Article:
Severe Weather Season is around the Corner

As we look forward to the month of March, it’s time to start thinking about preparing for severe weather. March 18th-24th is Severe Weather Awareness Week and now would be a good time to draft an emergency plan with your family.

Our Meteroologist, Heather Zehr, was asked what we can start to see as we head into the spring season.

“Usually we start to get things like damaging winds and we can start to get tornadoes kicking in,” said Zehr. “The hail when you start to get colder air in the upper levels of the atmosphere compared to the warmer and more humid air. That can be a little slower coming in, but we’ll see that kicking up soon enough too.”

She explains the volatility that causes severe weather in the spring.

“We start to see the severe weather kicking off when we really start to see the warm, humid air that’s been sitting over the tropics all winter long starting to work its way northward. As the sun gets higher in the sky and the overall warming of the atmosphere kind of creeps further north, we start to get more of that warm and humid air it and starts to get drawn more northward. The jet stream starts to shift, but we’re also fighting cold air coming down from the Northwest. That combination, when those two collide, usually across a fairly strong front, is where we get the worst of our severe storms to kick up. That’s why we often are seeing strong cold fronts that will come sweeping across the country or out of the Northwest and down across the Midwest. That’s where most of our severe weather tends to come from in the spring.”

When forecasters predict severe weather, they use specific terminology. Heather tells us what a “watch” means.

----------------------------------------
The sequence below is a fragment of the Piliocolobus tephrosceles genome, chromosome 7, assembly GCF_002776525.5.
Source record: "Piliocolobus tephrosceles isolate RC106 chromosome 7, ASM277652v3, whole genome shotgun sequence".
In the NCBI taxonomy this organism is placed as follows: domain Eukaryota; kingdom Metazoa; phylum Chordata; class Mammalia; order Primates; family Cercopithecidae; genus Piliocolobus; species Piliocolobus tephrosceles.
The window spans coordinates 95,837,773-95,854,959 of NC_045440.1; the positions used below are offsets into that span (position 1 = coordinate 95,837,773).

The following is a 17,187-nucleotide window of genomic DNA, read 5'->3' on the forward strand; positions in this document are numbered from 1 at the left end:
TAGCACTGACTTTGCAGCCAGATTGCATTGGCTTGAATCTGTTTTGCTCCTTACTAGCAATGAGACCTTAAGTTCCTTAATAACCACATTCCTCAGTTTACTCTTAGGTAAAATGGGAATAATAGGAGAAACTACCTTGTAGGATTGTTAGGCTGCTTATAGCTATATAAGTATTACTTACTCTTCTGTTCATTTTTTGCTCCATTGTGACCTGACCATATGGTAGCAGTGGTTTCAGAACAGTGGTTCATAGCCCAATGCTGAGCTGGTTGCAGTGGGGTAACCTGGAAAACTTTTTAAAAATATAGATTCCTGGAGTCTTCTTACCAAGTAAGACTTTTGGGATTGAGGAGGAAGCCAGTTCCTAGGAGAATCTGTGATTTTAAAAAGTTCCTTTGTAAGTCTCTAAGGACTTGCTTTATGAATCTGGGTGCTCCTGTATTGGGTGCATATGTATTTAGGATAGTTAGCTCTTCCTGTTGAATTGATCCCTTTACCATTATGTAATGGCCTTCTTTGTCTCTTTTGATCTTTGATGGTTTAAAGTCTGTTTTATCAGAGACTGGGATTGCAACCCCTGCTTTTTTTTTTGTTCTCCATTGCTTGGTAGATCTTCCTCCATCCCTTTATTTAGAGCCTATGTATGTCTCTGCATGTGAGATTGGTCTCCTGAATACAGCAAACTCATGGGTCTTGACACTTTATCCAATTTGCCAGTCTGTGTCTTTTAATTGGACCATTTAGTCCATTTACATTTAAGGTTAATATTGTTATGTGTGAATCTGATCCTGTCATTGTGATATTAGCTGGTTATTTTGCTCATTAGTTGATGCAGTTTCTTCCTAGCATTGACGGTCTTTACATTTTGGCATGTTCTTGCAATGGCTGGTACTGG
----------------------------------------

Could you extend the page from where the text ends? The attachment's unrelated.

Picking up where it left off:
“A watch simply means that conditions are possible for whatever the watch category is. If we have a severe thunderstorm watch, that means that there is a possibility for severe thunderstorms to occur. A tornado watch means that if a severe thunderstorm occurs, conditions are right that we could get some tornadoes.”

Then there’s the term that should get your attention: “warning”.

“That means something is actually happening – something specific that you’re being warned about. In the case of a severe thunderstorm warning, it means there is a severe thunderstorm out there and it’s going to be in the areas that you’ll hear mentioned the warning. If you hear a tornado warning, a tornado has either been indicated by Doppler Radar or has actually been spotted by a member of the public and that’s what we’re warning about. There is a tornado or an imminent possibility of a tornado.”

Severe weather isn’t waiting around.

“We’ve already been seeing quite a bit of severe weather across southern parts of the country, and in some cases, up along the Ohio River. It’s getting closer already and I suspect we will start to get into a little earlier severe weather season because we aren’t seeing this weather pattern changing much. We’ll probably continue to see that warming, but still fight that cold air from Canada.”

It’ll feel a lot like spring today – without the severe weather. Expect highs today in the upper 50s.